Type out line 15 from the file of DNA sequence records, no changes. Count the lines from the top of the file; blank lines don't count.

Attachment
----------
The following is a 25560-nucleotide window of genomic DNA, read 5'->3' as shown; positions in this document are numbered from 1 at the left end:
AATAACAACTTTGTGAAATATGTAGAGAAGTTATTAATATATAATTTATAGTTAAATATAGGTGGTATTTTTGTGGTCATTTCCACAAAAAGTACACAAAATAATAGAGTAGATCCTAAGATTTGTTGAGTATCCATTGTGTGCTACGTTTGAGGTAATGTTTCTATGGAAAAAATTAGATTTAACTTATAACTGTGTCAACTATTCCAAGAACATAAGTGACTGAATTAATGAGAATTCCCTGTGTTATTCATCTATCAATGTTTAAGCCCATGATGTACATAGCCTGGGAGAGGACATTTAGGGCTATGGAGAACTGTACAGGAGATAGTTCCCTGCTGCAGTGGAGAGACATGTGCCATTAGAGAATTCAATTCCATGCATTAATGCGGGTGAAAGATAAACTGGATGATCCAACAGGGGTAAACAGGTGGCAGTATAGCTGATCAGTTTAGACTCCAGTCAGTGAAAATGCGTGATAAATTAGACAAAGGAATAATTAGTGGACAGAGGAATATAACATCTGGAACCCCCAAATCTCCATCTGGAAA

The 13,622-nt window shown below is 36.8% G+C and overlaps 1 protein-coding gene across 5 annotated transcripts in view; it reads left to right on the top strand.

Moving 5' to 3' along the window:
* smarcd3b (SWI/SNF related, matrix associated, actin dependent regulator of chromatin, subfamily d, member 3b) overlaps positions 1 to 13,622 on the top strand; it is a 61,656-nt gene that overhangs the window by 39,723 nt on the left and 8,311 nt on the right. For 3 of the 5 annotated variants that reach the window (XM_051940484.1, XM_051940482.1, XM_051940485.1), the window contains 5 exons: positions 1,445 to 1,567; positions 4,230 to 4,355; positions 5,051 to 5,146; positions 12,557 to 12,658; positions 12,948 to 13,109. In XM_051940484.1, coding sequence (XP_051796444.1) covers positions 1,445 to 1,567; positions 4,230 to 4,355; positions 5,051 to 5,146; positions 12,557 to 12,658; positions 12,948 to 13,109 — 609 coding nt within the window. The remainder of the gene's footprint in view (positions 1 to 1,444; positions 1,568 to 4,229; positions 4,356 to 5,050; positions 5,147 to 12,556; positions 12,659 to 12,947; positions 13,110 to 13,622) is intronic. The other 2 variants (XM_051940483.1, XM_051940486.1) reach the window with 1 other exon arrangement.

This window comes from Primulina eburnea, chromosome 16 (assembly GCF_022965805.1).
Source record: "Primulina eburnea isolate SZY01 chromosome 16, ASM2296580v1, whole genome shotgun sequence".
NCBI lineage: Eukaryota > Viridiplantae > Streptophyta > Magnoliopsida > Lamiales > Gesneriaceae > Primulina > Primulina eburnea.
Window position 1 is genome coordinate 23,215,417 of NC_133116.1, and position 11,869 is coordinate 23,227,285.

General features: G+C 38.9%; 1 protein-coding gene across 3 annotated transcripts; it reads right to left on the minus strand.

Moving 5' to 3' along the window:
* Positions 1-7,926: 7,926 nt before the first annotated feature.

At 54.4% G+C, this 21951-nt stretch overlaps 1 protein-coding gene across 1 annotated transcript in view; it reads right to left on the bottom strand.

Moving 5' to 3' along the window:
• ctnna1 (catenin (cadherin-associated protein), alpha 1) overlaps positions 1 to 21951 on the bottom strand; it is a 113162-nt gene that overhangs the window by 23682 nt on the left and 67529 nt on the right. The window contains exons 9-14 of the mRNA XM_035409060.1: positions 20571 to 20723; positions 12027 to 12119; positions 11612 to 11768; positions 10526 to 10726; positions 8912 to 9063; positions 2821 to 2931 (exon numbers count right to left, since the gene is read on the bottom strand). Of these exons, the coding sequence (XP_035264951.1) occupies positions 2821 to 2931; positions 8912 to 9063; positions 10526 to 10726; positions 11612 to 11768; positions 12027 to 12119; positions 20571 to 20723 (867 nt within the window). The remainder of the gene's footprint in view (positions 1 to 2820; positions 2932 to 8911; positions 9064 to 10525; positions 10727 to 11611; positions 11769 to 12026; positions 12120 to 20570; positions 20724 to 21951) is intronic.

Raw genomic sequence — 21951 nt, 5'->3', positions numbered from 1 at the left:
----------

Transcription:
• ctnna1 (catenin (cadherin-associated protein), alpha 1) overlaps positions 1 to 21951 on the bottom strand; it is a 113162-nt gene that overhangs the window by 23682 nt on the left and 67529 nt on the right. The window contains exons 9-14 of the mRNA XM_035409060.1: positions 20571 to 20723; positions 12027 to 12119; positions 11612 to 11768; positions 10526 to 10726; positions 8912 to 9063; positions 2821 to 2931 (exon numbers count right to left, since the gene is read on the bottom strand). Of these exons, the coding sequence (XP_035264951.1) occupies positions 2821 to 2931; positions 8912 to 9063; positions 10526 to 10726; positions 11612 to 11768; positions 12027 to 12119; positions 20571 to 20723 (867 nt within the window). The remainder of the gene's footprint in view (positions 1 to 2820; positions 2932 to 8911; positions 9064 to 10525; positions 10727 to 11611; positions 11769 to 12026; positions 12120 to 20570; positions 20724 to 21951) is intronic.